Kazakhstan’s Central Bank Governor Makes Headway

Kazakhstan’s Central Bank Governor Makes Headway

Signs of success from tightening plan as investors start to trust short-term debt

For a man working to restore investor confidence in Kazakhstan’s central bank, the profit that governor Daniyar Akishev made betting bank money on the correct outcome of Britain’s Brexit referendum will go some way to convincing sceptics that he is a man with the smarts for the task.

The challenge is formidable. After barely recovering from the turmoil of the global financial crisis, Kazakhstan’s economic predicament went from bad to worse in 2014 as oil prices plummeted and growth slowed in key trading partners Russia and China, before a botched attempt to prop up the tenge last year savaged whatever confidence remained in central Asia’s largest economy.

After a huge currency devaluation last autumn and rising inflation, Mr Akishev oversaw an unprecedented emergency tightening programme, that pushed interest rates to 17 per cent in February. Now, there are signs of success in enticing Kazakhs to convert their savings back to the battered local currency and convincing investors to trust in short-term debt.

“I am a monetarist,” said the 40-year-old economist whose relaxed air and ease of communication belies his two decades as a technocrat inside the central bank.

“Last year was a tremendous shock,” he told the FT in an interview in his office in the country’s banking capital.

“This year we have tried to restore confidence in the central bank. Strong authorities have to be committed to some unpopular measures.’’

By law, Mr Akishev is appointed by and answers to autocratic president Nursultan Nazarbayev and is independent of the government. But given that Mr Nazarbayev, who has ruled the country for 25 years, also dictates policy to the government, fiscal and monetary policy in practice work in unison. That Mr Akishev is a former assistant to the 76-year-old head of state further strengthens his hand.

Since being the world’s worst-performing currency in 2015, the tenge has strengthened 15 per cent against the dollar this year as savers have begun returning to the local currency, while inflation has begun to moderate from an August high of 17.6 per cent.

“We do not expect any big volatility or fluctuations or significant changes in our currency … because we have already passed the big shocks,” said Mr Akishev.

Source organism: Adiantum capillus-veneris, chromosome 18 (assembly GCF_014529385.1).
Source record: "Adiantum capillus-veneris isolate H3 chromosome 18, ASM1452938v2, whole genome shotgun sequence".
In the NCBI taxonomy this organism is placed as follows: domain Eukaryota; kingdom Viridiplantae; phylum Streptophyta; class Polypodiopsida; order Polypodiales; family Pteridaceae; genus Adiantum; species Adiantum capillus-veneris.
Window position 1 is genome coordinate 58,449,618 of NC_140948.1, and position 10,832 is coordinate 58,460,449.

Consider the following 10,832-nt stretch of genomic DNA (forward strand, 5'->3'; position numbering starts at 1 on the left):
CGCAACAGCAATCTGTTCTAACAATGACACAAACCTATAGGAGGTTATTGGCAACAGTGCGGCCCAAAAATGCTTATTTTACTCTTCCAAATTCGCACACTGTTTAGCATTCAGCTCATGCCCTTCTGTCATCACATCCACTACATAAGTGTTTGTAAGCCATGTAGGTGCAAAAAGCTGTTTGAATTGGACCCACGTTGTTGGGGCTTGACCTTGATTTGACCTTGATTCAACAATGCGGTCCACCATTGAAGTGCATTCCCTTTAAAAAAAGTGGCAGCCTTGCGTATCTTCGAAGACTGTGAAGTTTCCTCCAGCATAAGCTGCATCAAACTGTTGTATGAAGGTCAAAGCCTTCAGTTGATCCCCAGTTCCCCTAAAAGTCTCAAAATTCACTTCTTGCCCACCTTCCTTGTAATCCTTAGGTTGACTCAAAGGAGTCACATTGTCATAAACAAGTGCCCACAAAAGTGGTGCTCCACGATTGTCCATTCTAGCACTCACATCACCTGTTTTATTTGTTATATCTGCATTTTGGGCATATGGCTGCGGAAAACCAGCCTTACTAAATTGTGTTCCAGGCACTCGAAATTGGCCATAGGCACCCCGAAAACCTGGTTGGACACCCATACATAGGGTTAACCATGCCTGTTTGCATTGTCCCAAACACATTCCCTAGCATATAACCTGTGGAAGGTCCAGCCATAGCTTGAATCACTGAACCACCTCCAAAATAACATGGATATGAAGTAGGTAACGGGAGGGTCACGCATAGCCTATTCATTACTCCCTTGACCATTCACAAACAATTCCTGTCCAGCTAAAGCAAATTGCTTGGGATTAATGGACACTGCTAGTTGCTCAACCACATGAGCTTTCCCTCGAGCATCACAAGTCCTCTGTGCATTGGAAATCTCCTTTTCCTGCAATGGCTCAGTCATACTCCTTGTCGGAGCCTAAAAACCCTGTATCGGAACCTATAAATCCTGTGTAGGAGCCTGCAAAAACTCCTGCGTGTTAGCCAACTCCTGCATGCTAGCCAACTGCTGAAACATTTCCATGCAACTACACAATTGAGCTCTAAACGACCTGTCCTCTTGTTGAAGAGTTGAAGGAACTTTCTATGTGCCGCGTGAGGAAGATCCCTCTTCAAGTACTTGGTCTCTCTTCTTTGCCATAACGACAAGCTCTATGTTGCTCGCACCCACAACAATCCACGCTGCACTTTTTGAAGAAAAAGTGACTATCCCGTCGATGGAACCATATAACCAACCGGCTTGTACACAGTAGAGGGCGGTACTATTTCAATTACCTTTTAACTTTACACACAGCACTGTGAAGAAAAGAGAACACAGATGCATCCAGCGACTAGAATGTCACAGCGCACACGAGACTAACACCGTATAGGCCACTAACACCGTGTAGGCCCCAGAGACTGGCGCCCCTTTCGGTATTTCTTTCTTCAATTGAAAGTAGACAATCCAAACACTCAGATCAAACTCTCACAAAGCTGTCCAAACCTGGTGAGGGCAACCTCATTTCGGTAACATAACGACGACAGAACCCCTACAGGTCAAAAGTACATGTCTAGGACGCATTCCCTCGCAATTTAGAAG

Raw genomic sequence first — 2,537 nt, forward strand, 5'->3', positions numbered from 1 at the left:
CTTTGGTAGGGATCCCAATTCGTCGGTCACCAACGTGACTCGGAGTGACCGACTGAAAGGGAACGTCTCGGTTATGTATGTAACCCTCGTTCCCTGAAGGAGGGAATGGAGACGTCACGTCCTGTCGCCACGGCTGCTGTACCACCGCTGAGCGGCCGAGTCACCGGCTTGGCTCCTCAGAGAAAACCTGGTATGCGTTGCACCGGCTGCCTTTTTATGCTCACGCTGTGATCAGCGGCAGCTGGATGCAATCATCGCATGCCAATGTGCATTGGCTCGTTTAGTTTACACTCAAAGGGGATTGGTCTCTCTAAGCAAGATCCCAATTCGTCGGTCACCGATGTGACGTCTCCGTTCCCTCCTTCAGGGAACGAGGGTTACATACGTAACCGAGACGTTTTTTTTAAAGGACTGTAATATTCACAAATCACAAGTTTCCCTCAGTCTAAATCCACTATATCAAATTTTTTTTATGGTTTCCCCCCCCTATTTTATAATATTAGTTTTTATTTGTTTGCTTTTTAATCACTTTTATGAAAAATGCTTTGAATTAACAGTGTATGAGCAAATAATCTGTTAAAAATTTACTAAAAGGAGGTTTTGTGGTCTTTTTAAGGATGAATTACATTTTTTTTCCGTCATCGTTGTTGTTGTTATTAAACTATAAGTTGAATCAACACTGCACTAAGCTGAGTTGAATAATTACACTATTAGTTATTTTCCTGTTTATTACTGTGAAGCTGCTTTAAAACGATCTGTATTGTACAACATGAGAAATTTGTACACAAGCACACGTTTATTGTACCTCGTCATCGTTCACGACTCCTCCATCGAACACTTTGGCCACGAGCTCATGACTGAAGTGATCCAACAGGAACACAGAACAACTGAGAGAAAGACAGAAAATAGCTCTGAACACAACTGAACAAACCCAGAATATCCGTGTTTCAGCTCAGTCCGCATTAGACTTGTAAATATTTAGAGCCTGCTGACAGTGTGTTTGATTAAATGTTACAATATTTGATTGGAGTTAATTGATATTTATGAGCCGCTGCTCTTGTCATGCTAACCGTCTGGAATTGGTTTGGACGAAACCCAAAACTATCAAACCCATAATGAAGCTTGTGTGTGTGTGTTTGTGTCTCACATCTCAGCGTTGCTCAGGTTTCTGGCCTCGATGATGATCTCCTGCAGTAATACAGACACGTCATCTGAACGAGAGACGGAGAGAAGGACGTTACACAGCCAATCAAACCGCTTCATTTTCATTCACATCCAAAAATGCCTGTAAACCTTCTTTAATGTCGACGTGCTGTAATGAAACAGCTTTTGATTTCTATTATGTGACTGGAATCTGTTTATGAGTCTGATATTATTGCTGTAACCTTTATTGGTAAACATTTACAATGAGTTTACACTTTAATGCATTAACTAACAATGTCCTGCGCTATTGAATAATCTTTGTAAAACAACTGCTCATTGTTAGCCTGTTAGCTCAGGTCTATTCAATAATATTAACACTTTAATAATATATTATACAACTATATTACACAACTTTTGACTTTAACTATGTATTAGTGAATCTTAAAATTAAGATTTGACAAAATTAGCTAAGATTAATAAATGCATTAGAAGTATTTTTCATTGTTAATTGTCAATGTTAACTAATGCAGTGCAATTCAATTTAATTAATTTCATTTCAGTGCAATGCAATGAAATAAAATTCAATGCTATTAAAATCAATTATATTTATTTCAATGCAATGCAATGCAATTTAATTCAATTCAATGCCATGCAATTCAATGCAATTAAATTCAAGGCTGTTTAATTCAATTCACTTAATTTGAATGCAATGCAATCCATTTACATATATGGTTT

The emergency surgery has not come without pain. Local business has had to contend with sky-high borrowing rates, while stomaching a 50 per cent jump in repayment costs on any foreign-denominated credit.

“Enterprise is in a very difficult situation,” said Zeinulla Kakimzhanov, a former finance minister who now runs a wine business. “Many had credits in euros and dollars before the devaluation.”

But many applaud Mr Akishev’s efforts. “The banking system has not yet fully recovered,” said Umut Shayakhmetova, chairwoman of Halyk Bank, the country’s largest retail lender by customers. “There are still a lot of challenges … But he is a very technical guy. This really helps.”

A sale of one-year bonds by the central bank this year, partly a test of confidence, came back positive at four-times oversubscribed. Mr Akishev is keen to sell more, and at longer maturities.

At the same time, the central bank this year intervened to stop appreciation in the tenge caused by a large number of savers converting their foreign deposits back into the local currency, allowing the bank to recover the foreign exchange reserves lost during the devaluation crisis.

“The liquidity in our national currency has increased significantly,” he said. “We need to restore confidence to the national currency … and after that they will be ready to provide loans to the real economy.”

And the profitable trading on Britain’s own currency crisis has further helped his bank’s reserves, and his respect from the market.

Mr Akishev’s traders opened a long position when the pound was worth $1.435 and then sold at $1.492 on the day of the vote.

“What happened with Brexit? Well, we sold pounds,” he said with a smile and a polite refusal to provide any more details. “This is a very good sign of the qualifications of my staff.”

OCTOBER 27, 2016 by: Henry Foy and Lionel Barber in Almaty
https://www.ft.com/content/ac08cdc0-9c29-11e6-8324-be63473ce146

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